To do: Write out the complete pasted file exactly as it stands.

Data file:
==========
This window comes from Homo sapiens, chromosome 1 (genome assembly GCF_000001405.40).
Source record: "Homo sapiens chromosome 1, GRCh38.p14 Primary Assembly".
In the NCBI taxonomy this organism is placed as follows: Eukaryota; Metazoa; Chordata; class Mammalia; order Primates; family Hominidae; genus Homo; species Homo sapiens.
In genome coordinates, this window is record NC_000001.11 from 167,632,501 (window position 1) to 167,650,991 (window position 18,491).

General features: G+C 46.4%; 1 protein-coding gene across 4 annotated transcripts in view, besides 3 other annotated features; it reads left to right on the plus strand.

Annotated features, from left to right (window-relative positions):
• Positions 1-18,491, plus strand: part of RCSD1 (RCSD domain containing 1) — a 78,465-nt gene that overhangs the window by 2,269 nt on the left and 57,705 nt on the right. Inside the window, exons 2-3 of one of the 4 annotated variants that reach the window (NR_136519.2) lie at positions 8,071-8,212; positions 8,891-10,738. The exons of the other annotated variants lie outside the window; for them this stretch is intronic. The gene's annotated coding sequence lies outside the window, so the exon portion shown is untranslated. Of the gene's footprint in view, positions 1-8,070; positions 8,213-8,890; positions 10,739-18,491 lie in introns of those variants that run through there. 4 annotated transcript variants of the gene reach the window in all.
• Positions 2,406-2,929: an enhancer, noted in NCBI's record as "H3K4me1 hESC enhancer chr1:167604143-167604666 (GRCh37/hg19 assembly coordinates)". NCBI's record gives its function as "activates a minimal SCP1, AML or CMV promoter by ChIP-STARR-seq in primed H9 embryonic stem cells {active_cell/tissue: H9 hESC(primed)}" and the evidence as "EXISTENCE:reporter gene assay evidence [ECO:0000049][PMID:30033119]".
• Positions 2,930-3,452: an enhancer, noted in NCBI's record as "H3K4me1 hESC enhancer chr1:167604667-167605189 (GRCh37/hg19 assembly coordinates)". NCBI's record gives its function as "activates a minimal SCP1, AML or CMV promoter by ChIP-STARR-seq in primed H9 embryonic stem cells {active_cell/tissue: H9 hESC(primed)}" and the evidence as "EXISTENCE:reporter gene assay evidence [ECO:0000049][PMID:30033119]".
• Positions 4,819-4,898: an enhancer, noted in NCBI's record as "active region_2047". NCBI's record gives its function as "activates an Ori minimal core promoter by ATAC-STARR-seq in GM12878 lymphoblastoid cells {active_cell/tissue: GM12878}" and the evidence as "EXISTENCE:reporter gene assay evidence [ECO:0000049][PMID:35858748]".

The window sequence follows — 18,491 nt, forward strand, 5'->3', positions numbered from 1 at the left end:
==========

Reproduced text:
This window comes from Homo sapiens, chromosome 1 (genome assembly GCF_000001405.40).
Source record: "Homo sapiens chromosome 1, GRCh38.p14 Primary Assembly".
In the NCBI taxonomy this organism is placed as follows: Eukaryota; Metazoa; Chordata; class Mammalia; order Primates; family Hominidae; genus Homo; species Homo sapiens.
In genome coordinates, this window is record NC_000001.11 from 167,632,501 (window position 1) to 167,650,991 (window position 18,491).

General features: G+C 46.4%; 1 protein-coding gene across 4 annotated transcripts in view, besides 3 other annotated features; it reads left to right on the plus strand.

Annotated features, from left to right (window-relative positions):
• Positions 1-18,491, plus strand: part of RCSD1 (RCSD domain containing 1) — a 78,465-nt gene that overhangs the window by 2,269 nt on the left and 57,705 nt on the right. Inside the window, exons 2-3 of one of the 4 annotated variants that reach the window (NR_136519.2) lie at positions 8,071-8,212; positions 8,891-10,738. The exons of the other annotated variants lie outside the window; for them this stretch is intronic. The gene's annotated coding sequence lies outside the window, so the exon portion shown is untranslated. Of the gene's footprint in view, positions 1-8,070; positions 8,213-8,890; positions 10,739-18,491 lie in introns of those variants that run through there. 4 annotated transcript variants of the gene reach the window in all.
• Positions 2,406-2,929: an enhancer, noted in NCBI's record as "H3K4me1 hESC enhancer chr1:167604143-167604666 (GRCh37/hg19 assembly coordinates)". NCBI's record gives its function as "activates a minimal SCP1, AML or CMV promoter by ChIP-STARR-seq in primed H9 embryonic stem cells {active_cell/tissue: H9 hESC(primed)}" and the evidence as "EXISTENCE:reporter gene assay evidence [ECO:0000049][PMID:30033119]".
• Positions 2,930-3,452: an enhancer, noted in NCBI's record as "H3K4me1 hESC enhancer chr1:167604667-167605189 (GRCh37/hg19 assembly coordinates)". NCBI's record gives its function as "activates a minimal SCP1, AML or CMV promoter by ChIP-STARR-seq in primed H9 embryonic stem cells {active_cell/tissue: H9 hESC(primed)}" and the evidence as "EXISTENCE:reporter gene assay evidence [ECO:0000049][PMID:30033119]".
• Positions 4,819-4,898: an enhancer, noted in NCBI's record as "active region_2047". NCBI's record gives its function as "activates an Ori minimal core promoter by ATAC-STARR-seq in GM12878 lymphoblastoid cells {active_cell/tissue: GM12878}" and the evidence as "EXISTENCE:reporter gene assay evidence [ECO:0000049][PMID:35858748]".

The window sequence follows — 18,491 nt, forward strand, 5'->3', positions numbered from 1 at the left end: